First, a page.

Adrian Buckley, Multinational finance, 4th edition, Financial Times - Prentice Hall, 2000
José António Porfírio, Gestão Financeira Internacional, Ed. Rei dos Livros, 2003
Grading (for students with a minimum attendance of 60%)
Students failing to pass through project work and oral examination can still register for the regular written examination, but are discouraged to do so because the pass rate is usually very low.
(The links to the readings will be updated as we proceed)
The foreign exchange markets Tipology of currency markets Major currencies traded The daily value of currency transactions The infrastructure of currency markets The major banks Financial intermediaries in Forex markets Major Forex financial centers The evolution of global Forex markets The structure of FX transactions in London The Forex market in smaller markets (e.g. Lisbon+)
Price theories and FX forecasting How (and where) are exchange rates determined Central Bank interventon in currency markets Controversies about the market efficiency hypothesis Economic models of exchange rate determination The theory of purchasing power parity The Dornbusch model Different approaches to currency forecasting Who’s got the Crystal Ball? How to use currency forecasts
Preliminaries: market forecasting vs. Nature forecasting The role of money and key drivers in currency markets Central bank intervention in currency markets Different approaches to market forecasting Who has the crystal ball? An example of technical analysis: Elliott waves Economic models of exchange rate determination How to assess currency forecasts Basic rules on the use of currency forecasts How to choose forecasting methodologies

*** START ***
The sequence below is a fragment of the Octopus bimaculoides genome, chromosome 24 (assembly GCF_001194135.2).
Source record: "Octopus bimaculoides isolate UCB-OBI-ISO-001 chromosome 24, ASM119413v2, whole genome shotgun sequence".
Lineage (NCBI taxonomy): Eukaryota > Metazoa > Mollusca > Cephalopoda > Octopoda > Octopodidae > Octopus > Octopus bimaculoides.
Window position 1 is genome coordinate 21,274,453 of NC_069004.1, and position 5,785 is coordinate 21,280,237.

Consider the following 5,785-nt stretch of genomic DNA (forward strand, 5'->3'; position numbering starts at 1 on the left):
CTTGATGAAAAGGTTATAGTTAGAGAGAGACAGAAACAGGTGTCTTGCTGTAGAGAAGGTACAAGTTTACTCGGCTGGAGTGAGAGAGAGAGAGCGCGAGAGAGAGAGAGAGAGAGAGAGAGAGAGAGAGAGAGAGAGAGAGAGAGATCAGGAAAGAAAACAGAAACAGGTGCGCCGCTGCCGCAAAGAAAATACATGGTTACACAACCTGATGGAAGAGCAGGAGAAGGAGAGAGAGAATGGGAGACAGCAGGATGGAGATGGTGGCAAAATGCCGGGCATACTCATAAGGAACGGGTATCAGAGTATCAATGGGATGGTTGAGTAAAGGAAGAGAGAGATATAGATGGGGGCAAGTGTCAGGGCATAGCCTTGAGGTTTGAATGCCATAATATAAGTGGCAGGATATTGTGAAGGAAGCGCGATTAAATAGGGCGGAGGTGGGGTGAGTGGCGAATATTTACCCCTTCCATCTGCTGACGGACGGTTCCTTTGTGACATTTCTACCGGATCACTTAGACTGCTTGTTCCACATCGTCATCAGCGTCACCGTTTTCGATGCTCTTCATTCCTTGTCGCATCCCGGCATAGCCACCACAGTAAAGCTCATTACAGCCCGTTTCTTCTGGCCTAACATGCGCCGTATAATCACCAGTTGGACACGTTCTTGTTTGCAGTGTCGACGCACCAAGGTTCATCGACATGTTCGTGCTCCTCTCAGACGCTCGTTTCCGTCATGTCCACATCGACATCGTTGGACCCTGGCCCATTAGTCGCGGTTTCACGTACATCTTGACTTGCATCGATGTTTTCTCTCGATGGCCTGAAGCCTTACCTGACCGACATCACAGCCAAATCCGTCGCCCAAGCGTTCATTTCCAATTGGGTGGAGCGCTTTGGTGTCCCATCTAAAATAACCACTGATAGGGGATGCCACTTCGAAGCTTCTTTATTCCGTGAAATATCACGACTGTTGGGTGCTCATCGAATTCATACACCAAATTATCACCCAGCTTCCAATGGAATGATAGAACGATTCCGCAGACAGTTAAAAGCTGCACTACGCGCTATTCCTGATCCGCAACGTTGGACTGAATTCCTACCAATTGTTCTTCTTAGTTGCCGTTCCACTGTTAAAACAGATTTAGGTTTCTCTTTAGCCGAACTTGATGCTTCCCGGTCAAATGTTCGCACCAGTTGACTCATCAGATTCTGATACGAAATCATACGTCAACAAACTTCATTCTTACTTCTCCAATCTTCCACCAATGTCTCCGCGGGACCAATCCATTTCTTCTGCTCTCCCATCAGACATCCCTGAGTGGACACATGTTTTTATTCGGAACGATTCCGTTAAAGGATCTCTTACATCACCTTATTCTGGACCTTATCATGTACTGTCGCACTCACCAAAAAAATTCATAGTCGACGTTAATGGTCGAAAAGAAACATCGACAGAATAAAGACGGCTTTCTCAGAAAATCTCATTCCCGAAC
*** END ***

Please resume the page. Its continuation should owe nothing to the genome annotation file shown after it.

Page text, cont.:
Typology of Forex risk exposures Main characteristics of various types of currency risk Exposure durations and scheduling The assessment of net exposures The material relevance of FX exposures The impact of FX changes on balance sheets Examples of account consolidation A summary of how FX changes impact on multinationals Approaches to monitoring and covering Forex risks The organization of a monitoring system
Basic rules on FX risk management Strategies and costs of risk coverage Types of currency risk Risk coverage – yes or no? A Lufthansa case study Instruments for FX risk cover Strategies of natural hedging Hedging in the forward currency market Hedging through money markets Hedging in the swaps market Hedging with currency futures and options
Before you hedge The choice of instruments The calculation of forward rates Hedging in Forex forward markets An example: par forwards Hedging through money markets Hedging with swaps Typology of currency swaps Hedging with currency options Comparing hedging instruments.
What is a Currency Overlay? Who can “buy” currency overlays? Why central banks? Don’t they have their own currency experts? What do we need to know before launching a currency overlay programme? Instruments used in a currency overlay strategy How to implement a currency overlay programme?